George Carlin compares football and baseball.
The congressional bailout isn’t the only scheme that redistributes resources, punishing excellence and rewarding failure. The National Football League’s revenue sharing scheme does the same. All football teams, regardless of their performance or fan base, draw an equal share of the TV revenue, which is the lion’s share of all revenue in football. Doing so rewards teams that flop and undermines the incentive to excel.
The arguments for revenue sharing are unpersuasive. People say that revenue sharing produces parity, where all teams have an equal chance of winning, which makes it more exciting to watch. But flipping a coin also has parity, with an equal chance of either side “winning.” Who wants to watch a coin being flipped?
I think what people really want — or at least should want — is excellence. That is, sport offers fans the chance to see excellence in athletic achievement. If all we wanted to see was parity, people would fill stadiums to see little league games where the players are randomly assigned to teams. Instead, people fill stadiums to see the very best athletes doing the very best they can.
Now, it’s true that we wouldn’t see excellence if one team could beat the other without effort. If teams could simply buy so much superiority that they didn’t have to try to win, we would be disappointed. But the reality is that without revenue sharing teams still cannot be assured victory, especially over an entire season.
Just look at Major League Baseball, which has limited revenue sharing and historically had none. The highest spending baseball teams cannot assure themselves a spot in the playoffs, so they must regularly try hard. There is a relationship between how much a baseball team spends on its payroll and how many games it wins, but that relationship isn’t very strong. In 2008 the correlation between team payroll and regular season games won was only .33. Consider that the top three payroll teams (Yankees, Mets, and Tigers) aren’t in the post-season, while the Tampa Bay Rays, who spent 1/5 as much as the Yankees, are.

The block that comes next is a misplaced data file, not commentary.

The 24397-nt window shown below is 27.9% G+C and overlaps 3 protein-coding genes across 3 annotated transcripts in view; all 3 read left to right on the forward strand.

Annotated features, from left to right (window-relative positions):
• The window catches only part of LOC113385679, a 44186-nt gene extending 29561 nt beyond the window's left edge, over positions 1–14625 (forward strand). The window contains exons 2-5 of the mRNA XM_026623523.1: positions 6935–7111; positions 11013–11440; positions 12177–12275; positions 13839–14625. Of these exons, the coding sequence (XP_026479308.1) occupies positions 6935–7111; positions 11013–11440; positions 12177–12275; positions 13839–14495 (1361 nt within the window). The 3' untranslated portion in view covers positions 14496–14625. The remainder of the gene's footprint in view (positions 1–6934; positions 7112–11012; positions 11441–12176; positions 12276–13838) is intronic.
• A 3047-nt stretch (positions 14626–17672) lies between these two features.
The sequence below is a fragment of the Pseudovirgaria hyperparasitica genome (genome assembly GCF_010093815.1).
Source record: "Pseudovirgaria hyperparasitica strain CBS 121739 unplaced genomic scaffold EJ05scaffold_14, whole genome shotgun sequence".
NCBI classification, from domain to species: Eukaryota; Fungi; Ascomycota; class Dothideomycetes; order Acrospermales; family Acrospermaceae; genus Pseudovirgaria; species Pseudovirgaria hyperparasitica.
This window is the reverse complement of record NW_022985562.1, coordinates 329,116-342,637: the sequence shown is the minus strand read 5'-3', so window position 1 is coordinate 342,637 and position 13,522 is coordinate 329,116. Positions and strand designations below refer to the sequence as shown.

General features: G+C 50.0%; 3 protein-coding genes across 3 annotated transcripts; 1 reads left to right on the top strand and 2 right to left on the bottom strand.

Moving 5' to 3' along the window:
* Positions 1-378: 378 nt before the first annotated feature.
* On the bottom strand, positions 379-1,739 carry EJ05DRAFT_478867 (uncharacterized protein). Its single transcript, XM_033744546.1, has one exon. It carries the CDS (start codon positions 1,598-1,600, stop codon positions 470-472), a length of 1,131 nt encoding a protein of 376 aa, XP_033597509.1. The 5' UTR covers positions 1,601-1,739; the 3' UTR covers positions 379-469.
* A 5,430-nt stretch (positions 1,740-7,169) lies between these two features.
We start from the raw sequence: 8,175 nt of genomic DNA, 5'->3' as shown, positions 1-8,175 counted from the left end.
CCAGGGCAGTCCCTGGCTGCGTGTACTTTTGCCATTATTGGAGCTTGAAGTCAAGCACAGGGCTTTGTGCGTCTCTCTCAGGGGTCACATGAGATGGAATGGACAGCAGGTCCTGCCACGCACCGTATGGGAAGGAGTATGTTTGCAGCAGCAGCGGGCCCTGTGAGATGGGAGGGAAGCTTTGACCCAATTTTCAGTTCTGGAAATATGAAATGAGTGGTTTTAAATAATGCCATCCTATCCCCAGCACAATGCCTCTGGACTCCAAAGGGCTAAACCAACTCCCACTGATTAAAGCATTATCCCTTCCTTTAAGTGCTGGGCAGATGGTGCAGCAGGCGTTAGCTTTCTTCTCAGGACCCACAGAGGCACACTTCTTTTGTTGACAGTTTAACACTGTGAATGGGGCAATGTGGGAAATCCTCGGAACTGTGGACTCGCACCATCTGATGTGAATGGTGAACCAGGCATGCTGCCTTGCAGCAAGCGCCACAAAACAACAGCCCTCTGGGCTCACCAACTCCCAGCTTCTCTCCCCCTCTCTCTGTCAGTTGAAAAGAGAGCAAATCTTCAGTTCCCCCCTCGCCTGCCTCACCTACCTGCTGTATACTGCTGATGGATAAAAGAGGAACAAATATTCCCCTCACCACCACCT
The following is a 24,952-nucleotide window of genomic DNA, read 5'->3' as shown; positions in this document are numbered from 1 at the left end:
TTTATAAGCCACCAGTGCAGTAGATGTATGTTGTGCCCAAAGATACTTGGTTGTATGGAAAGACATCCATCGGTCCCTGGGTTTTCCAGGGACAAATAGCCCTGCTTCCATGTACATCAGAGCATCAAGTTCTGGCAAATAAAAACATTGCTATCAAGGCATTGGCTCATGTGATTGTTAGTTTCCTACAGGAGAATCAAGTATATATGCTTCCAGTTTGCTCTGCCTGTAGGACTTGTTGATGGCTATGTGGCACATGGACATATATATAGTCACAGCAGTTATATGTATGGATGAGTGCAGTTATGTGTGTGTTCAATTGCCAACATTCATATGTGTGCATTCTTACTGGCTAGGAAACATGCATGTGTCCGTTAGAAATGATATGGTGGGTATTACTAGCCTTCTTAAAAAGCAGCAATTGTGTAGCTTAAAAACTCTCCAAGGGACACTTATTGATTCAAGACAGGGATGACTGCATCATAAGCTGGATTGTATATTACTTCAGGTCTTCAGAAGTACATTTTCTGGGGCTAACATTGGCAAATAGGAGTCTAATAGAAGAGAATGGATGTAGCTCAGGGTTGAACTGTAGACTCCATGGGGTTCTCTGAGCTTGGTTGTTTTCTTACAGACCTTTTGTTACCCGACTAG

We shouldn’t want to see no correlation between team payroll and success because the revenue partially serves as a reward for winning, motivating excellence. It’s also true that larger media market teams get more revenue without necessarily winning more games. But we should want larger market teams to have a better chance of having the resources to win. After all, those teams have more fans. We wouldn’t want to shut large market teams out of the post-season and turn-off the bulk of the nation’s fans. So, it is altogether fitting and proper (as A. Lincoln would say) that Los Angeles and Chicago each have two teams in the baseball playoffs even while NY has none. And small market teams like Tampa Bay and Milwaukee clearly still have a fighting chance.
Obviously, it wouldn’t be any fun to have a team that never had a hope of winning because its market was too small to generate the revenue for a competitive team. But if there were such a team the solution would be to move that team to larger market rather than to move revenue to the market that wasn’t viable.
So, this weekend I’ll be watching the baseball playoffs rather than the NFL. I’d rather watch excellence than a coin being flipped.